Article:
Obesity Surgery

, Volume 19, Issue 3, pp 327–331

Persistent Correlation of Ghrelin Plasma Levels with Body Mass Index Both in Stable Weight Conditions and during Gastric-bypass-induced Weight Loss


  • J. Ybarra
    • Instituto de Cardiología AvanzadaCentro Medico Teknon
    • Service of Therapeutic Education for Chronic DiseasesGeneva University Hospital
  • G. Chassot
    • Clinic of Digestive SurgeryGeneva University Hospital
  • O. Huber
    • Clinic of Digestive SurgeryGeneva University Hospital
  • Ph. Morel
    • Clinic of Digestive SurgeryGeneva University Hospital
  • F. Assimacopoulos-Jeannet
    • Department of Cell Physiology and MetabolismGeneva Medical School
  • A. Golay
    • Service of Therapeutic Education for Chronic DiseasesGeneva University Hospital
Research Article

DOI: 10.1007/s11695-008-9748-8

Cite this article as:
Ybarra, J., Bobbioni-Harsch, E., Chassot, G. et al. OBES SURG (2009) 19: 327. doi:10.1007/s11695-008-9748-8



Studies done on serial changes in plasma ghrelin levels after gastric bypass (GBP) have yielded contrasting results since decreased, unchanged, or increased levels have been reported in the literature. This study investigates whether or not GBP has an inhibitory effect on fasting ghrelin levels independently of weight loss.


Fasting ghrelin levels were measured in 115 stable body weight females, classified as normal body weight (NW; body mass index (BMI) < 25 kg/m2), overweight (OW; BMI 25–30 kg/m2), and obese subjects, divided in three subgroups with increasing BMI (BMI 30–40 kg/m2; BMI 40–50 kg/m2; BMI >50 kg/m2).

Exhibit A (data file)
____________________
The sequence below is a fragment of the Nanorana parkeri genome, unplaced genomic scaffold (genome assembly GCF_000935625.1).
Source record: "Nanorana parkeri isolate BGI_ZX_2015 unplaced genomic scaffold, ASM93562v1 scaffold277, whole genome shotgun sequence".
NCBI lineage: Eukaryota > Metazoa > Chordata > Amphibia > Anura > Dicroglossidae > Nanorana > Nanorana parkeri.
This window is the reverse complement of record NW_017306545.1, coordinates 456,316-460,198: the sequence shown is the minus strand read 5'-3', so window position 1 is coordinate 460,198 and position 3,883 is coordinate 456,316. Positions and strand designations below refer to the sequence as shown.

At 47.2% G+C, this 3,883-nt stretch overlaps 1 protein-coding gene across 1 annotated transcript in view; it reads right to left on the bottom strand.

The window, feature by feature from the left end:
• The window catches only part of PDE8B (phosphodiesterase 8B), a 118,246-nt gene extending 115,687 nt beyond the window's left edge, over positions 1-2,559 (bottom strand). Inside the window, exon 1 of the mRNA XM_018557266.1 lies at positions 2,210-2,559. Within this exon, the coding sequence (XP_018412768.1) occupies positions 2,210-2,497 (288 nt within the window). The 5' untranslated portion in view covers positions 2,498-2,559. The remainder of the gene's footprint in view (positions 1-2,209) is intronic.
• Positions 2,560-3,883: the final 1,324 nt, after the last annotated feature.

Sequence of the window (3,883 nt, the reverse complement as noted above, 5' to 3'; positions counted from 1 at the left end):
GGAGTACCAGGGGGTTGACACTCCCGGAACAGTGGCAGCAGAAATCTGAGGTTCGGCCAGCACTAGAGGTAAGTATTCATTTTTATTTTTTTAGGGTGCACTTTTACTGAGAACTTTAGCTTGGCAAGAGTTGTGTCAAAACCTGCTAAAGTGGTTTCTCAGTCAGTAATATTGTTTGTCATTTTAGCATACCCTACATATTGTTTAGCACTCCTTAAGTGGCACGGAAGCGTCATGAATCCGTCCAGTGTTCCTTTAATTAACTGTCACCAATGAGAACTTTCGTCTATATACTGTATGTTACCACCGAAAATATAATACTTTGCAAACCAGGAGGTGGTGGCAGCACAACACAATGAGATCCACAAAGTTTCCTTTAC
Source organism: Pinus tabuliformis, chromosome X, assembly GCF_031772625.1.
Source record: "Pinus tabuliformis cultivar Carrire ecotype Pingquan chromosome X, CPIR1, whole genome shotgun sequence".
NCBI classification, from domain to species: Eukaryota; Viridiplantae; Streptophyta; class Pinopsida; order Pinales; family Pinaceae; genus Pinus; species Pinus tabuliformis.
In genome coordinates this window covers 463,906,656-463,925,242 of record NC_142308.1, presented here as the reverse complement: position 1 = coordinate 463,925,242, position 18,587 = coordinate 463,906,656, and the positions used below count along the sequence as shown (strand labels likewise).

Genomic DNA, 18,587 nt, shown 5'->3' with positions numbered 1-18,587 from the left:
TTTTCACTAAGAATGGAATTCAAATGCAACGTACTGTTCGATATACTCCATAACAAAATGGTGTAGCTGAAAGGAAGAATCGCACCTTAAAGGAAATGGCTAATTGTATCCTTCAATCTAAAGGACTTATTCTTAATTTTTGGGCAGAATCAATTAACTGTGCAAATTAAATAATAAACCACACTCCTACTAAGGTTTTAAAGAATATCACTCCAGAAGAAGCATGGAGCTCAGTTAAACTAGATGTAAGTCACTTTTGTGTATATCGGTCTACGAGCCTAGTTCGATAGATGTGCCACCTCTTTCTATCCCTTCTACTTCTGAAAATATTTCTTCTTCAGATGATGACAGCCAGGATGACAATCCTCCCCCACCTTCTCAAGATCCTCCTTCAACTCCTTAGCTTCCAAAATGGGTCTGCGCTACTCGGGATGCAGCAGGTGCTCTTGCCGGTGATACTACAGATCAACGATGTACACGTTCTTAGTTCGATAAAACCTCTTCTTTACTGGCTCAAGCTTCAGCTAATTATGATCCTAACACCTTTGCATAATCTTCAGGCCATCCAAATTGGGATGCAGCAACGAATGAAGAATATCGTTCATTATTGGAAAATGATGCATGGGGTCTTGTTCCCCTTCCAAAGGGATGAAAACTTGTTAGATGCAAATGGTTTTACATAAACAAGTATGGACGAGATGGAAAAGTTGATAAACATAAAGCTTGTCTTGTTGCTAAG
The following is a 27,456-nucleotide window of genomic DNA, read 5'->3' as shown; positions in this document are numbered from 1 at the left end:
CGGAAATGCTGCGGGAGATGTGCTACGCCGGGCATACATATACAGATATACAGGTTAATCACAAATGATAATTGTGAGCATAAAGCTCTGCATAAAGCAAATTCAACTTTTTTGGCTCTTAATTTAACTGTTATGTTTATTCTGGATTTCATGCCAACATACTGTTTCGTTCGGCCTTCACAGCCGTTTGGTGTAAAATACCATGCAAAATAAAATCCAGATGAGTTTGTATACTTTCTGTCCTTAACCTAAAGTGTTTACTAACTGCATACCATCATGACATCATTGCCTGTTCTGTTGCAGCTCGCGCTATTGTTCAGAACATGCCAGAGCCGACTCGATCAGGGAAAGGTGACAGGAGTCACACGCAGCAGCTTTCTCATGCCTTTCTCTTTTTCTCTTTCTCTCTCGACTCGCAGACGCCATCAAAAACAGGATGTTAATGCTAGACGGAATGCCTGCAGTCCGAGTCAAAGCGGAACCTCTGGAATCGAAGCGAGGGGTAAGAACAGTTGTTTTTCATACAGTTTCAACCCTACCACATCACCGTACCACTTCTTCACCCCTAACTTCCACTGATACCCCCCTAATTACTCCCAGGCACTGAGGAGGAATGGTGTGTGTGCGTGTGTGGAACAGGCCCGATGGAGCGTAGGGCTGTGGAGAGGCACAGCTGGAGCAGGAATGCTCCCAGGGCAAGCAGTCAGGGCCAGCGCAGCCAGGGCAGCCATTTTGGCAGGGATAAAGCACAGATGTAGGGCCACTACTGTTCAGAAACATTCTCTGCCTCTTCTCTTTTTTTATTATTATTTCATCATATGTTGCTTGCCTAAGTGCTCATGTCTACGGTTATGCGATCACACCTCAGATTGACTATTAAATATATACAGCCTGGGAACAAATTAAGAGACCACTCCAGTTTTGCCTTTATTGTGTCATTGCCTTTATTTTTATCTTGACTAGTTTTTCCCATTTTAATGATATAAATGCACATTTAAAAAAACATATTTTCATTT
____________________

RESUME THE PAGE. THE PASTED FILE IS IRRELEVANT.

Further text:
Each obese subgroup showed significantly lower ghrelin levels as compared to both NW (p < 0.0001) and OW subjects (p < 0.05 or 0.005); however, no significant differences were observed within the three obese subgroups. Forty-nine obese patients underwent a GBP. Plasma ghrelin, measured at 3, 6, and 12 months after GBP, significantly increased from the sixth month on (p < 0.0001). When patients were classified, at each postoperative time point, according to their actual BMI, ghrelin was significantly (p = 0.0002) related to postoperative BMI and not significantly different from ghrelin measured in stable body weight conditions.


Fasting ghrelin displays an inversely significant correlation with BMI in both stable body weight conditions and after GBP. No evidence was found that GBP had an effect on fasting ghrelin levels, independent of weight loss.


GhrelinBMIObesityBody weight lossGastric bypass

Copyright information

© Springer Science + Business Media, LLC 2008